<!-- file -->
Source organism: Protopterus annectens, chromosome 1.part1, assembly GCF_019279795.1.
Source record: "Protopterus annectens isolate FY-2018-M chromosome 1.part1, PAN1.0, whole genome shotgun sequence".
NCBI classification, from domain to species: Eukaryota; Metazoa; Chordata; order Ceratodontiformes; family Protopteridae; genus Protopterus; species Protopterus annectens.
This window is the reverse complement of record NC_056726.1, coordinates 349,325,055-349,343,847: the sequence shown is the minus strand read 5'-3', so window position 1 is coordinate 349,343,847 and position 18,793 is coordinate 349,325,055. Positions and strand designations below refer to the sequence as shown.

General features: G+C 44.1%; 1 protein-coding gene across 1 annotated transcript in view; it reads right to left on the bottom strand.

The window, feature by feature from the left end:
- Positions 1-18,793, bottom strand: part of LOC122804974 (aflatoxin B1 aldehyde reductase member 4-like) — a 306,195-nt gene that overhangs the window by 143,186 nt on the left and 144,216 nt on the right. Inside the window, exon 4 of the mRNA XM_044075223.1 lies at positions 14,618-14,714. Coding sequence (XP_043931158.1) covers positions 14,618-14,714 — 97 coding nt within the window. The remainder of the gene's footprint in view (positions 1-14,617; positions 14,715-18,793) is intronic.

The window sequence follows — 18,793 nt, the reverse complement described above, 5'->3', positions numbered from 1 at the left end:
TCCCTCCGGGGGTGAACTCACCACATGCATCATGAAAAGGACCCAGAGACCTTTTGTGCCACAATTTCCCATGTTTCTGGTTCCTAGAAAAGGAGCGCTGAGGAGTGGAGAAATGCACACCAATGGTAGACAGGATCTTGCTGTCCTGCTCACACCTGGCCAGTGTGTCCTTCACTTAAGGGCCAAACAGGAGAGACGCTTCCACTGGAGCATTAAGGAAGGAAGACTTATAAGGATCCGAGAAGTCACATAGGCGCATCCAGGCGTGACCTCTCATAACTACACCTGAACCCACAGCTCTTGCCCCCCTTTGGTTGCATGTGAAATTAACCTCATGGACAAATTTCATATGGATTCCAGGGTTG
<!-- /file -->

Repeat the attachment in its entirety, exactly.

Source organism: Protopterus annectens, chromosome 1.part1, assembly GCF_019279795.1.
Source record: "Protopterus annectens isolate FY-2018-M chromosome 1.part1, PAN1.0, whole genome shotgun sequence".
NCBI classification, from domain to species: Eukaryota; Metazoa; Chordata; order Ceratodontiformes; family Protopteridae; genus Protopterus; species Protopterus annectens.
This window is the reverse complement of record NC_056726.1, coordinates 349,325,055-349,343,847: the sequence shown is the minus strand read 5'-3', so window position 1 is coordinate 349,343,847 and position 18,793 is coordinate 349,325,055. Positions and strand designations below refer to the sequence as shown.

General features: G+C 44.1%; 1 protein-coding gene across 1 annotated transcript in view; it reads right to left on the bottom strand.

The window, feature by feature from the left end:
- Positions 1-18,793, bottom strand: part of LOC122804974 (aflatoxin B1 aldehyde reductase member 4-like) — a 306,195-nt gene that overhangs the window by 143,186 nt on the left and 144,216 nt on the right. Inside the window, exon 4 of the mRNA XM_044075223.1 lies at positions 14,618-14,714. Coding sequence (XP_043931158.1) covers positions 14,618-14,714 — 97 coding nt within the window. The remainder of the gene's footprint in view (positions 1-14,617; positions 14,715-18,793) is intronic.

The window sequence follows — 18,793 nt, the reverse complement described above, 5'->3', positions numbered from 1 at the left end:
TCCCTCCGGGGGTGAACTCACCACATGCATCATGAAAAGGACCCAGAGACCTTTTGTGCCACAATTTCCCATGTTTCTGGTTCCTAGAAAAGGAGCGCTGAGGAGTGGAGAAATGCACACCAATGGTAGACAGGATCTTGCTGTCCTGCTCACACCTGGCCAGTGTGTCCTTCACTTAAGGGCCAAACAGGAGAGACGCTTCCACTGGAGCATTAAGGAAGGAAGACTTATAAGGATCCGAGAAGTCACATAGGCGCATCCAGGCGTGACCTCTCATAACTACACCTGAACCCACAGCTCTTGCCCCCCTTTGGTTGCATGTGAAATTAACCTCATGGACAAATTTCATATGGATTCCAGGGTTG